Chad’s Morning Brief: Federal Judge Strikes Down Texas’ Ban on Gay Marriage, Court Rules Warrant Is Needed to Search Cellphones, and Other Top Stories
Here is your Morning Brief for the morning of February 27, 2014. Give me your feedback below and tune in to The Chad Hasty Show for these and many more topics from 8:30 to 11am. Remember, you can listen online at KFYO.com or on your iPhone/Android with the radioPup App.
Gay Marriage in Texas
The battle over Gay Marriage in Texas continues and yesterday gay marriage advocates had a victory. As the Star-Telegram points out though, yesterday's ruling isn't the end of the debate.
A federal judge in San Antonio ruled Wednesday that Texas’ ban on same-sex marriage is unconstitutional.
Presiding U.S. District Judge Orlando Garcia is the latest federal judge in a Republican state to rule against a ban on same-sex marriage. The decisions follow last year’s Supreme Court case U.S. v. Windsor, which required the federal government — but not states — to recognize same-sex marriages.
In the ruling, he wrote that the ban “violates plaintiffs’ equal protection and due process rights under the Fourteenth Amendment to the United States Constitution.” Though he struck down the ban, he has stayed the effect of the ruling, meaning same-sex couples will not immediately be able to get married in Texas.
Another federal court in Austin has pending cases challenging the ban.
Attorney General Greg Abbott, who was a defendant in the case, along with Gov. Rick Perry, said in a statement that he will appeal Garcia’s decision, adding that it “should be overturned and the Texas Constitution will be upheld.”
On the issue of gay marriage, Abbott said that “there are good, well-meaning people on both sides” and that it “will ultimately be resolved by a higher court.”
State Sen. Wendy Davis of Fort Worth, Abbott’s likely Democratic opponent in the governor’s race, also weighed in: “I believe that all Texans who love one another and are committed to spending their lives together should be allowed to marry.”
Davis has previously voiced support for same-sex marriage on the campaign trail.
Perry, meanwhile, issued this statement: “Texans spoke loud and clear by overwhelmingly voting to define marriage as a union between a man and a woman in our Constitution, and it is not the role of the federal government to overturn the will of our citizens.”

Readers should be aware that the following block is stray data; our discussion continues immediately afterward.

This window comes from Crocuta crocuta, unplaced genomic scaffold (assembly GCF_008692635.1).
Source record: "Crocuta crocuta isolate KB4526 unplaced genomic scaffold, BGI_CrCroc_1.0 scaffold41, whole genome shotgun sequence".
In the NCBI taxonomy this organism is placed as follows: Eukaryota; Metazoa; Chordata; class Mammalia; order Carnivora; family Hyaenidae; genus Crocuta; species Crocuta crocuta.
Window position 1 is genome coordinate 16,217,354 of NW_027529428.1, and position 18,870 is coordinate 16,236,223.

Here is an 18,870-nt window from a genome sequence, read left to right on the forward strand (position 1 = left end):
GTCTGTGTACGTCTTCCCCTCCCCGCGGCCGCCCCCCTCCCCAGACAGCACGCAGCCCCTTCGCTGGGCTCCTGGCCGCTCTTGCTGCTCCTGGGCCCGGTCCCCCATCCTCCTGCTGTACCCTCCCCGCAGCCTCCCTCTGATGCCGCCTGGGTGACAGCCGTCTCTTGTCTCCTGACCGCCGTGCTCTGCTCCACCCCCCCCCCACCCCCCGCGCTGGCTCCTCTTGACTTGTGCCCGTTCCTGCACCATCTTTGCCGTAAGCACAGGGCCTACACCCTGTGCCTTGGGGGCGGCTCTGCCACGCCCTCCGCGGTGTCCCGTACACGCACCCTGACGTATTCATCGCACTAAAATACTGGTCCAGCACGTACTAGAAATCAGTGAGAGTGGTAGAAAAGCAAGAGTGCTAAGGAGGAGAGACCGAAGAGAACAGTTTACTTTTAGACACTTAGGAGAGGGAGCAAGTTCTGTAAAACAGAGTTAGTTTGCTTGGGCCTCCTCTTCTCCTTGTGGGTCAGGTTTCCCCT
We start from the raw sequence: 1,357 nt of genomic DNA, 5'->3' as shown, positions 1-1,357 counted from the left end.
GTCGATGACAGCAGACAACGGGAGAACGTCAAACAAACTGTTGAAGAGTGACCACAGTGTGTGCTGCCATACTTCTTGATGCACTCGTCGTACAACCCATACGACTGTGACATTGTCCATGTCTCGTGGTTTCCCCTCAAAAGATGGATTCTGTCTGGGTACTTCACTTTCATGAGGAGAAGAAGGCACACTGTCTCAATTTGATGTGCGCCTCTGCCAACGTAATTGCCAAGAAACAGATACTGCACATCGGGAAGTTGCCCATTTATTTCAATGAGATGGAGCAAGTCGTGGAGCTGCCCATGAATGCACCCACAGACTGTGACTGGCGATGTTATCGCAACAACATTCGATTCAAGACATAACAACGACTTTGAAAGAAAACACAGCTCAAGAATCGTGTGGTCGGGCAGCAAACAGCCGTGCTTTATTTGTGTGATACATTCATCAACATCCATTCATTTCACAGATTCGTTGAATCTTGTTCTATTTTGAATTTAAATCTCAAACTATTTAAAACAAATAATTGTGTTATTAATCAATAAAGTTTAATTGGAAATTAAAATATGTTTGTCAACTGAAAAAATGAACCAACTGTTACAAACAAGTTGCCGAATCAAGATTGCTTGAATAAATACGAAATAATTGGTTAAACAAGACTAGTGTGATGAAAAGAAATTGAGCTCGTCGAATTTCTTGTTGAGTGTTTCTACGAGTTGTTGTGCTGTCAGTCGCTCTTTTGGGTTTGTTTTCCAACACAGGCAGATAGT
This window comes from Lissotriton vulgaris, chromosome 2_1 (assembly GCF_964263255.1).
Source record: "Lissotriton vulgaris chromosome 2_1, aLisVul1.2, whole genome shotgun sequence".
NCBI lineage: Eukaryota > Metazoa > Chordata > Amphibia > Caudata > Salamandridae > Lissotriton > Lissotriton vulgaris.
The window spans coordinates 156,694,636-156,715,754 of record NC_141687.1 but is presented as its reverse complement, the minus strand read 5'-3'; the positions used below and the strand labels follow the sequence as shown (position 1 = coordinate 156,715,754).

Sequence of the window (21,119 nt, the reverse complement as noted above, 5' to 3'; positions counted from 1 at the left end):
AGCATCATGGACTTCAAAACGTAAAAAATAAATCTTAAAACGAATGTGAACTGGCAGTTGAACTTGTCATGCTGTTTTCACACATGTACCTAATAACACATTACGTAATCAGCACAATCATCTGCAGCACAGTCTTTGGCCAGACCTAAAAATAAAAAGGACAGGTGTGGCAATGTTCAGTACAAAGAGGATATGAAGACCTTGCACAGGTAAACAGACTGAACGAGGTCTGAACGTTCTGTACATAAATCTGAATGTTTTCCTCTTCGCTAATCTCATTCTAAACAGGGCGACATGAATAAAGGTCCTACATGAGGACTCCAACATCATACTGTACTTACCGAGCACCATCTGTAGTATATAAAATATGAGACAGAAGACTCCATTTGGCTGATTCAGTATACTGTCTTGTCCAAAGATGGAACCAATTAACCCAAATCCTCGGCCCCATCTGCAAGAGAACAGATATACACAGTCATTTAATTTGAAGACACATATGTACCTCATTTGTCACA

He added that “the 10th Amendment guarantees Texas voters the freedom to make these decisions.”
The case, heard in San Antonio federal court, challenged the legitimacy of Texas’ constitutional ban on same-sex marriage. It is one of several cases being heard in courts statewide, a venue where gay-rights activists say their odds of winning legal protections are far better than in the conservative Legislature.
Another ruling yesterday in Texas was a victory for those concerned about privacy. According to the Midland Reporter-Telegram, the Texas Court of Appeals ruled that investigators must have search warrants to search cellphones.
The state's top criminal appeals court has ruled that investigators must have search warrants to search the cellphones of suspects and other persons of interest.
The 8-1 ruling Wednesday of the Texas Court of Criminal Appeals upheld a lower-court order in the case of a Huntsville student arrested and charged with a minor misdemeanor over a disturbance aboard a school bus.
According to court documents, his cellphone was confiscated and placed in the jail property room. A Huntsville police officer later examined its contents without a warrant and found an image of another student urinating in a boys' restroom at school. The suspect was then charged with a state-jail felony of improper photography, and his attorney filed a motion to suppress the cellphone and the image.
There has been a back and forth in Texas over this issue. In my opinion, police should have to obtain a warrant to search your phone.
Other Top Stories:
These and many more topics coming up on today’s edition of The Chad Hasty Show. Tune in mornings 8:30-11am on News/Talk 790 KFYO, streaming online at kfyo.com, and now on your iPhone and Android device with the radioPup App. All guest interviews can be heard online in our podcast section after the show at kfyo.com.